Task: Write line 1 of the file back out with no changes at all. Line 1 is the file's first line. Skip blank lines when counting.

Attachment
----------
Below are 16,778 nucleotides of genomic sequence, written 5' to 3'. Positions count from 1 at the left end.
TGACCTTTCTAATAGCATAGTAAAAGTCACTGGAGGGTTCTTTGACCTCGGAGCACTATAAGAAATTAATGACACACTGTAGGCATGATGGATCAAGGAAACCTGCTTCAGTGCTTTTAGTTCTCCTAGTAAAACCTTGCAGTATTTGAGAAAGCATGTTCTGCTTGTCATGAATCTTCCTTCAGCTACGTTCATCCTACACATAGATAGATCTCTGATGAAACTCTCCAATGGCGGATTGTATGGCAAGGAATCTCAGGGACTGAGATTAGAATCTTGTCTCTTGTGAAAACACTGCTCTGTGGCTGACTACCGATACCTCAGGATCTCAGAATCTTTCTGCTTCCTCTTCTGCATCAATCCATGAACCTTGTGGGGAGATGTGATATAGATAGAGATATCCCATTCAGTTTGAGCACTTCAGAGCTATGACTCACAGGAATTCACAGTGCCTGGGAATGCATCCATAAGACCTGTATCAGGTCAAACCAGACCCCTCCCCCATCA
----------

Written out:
Below are 16,778 nucleotides of genomic sequence, written 5' to 3'. Positions count from 1 at the left end.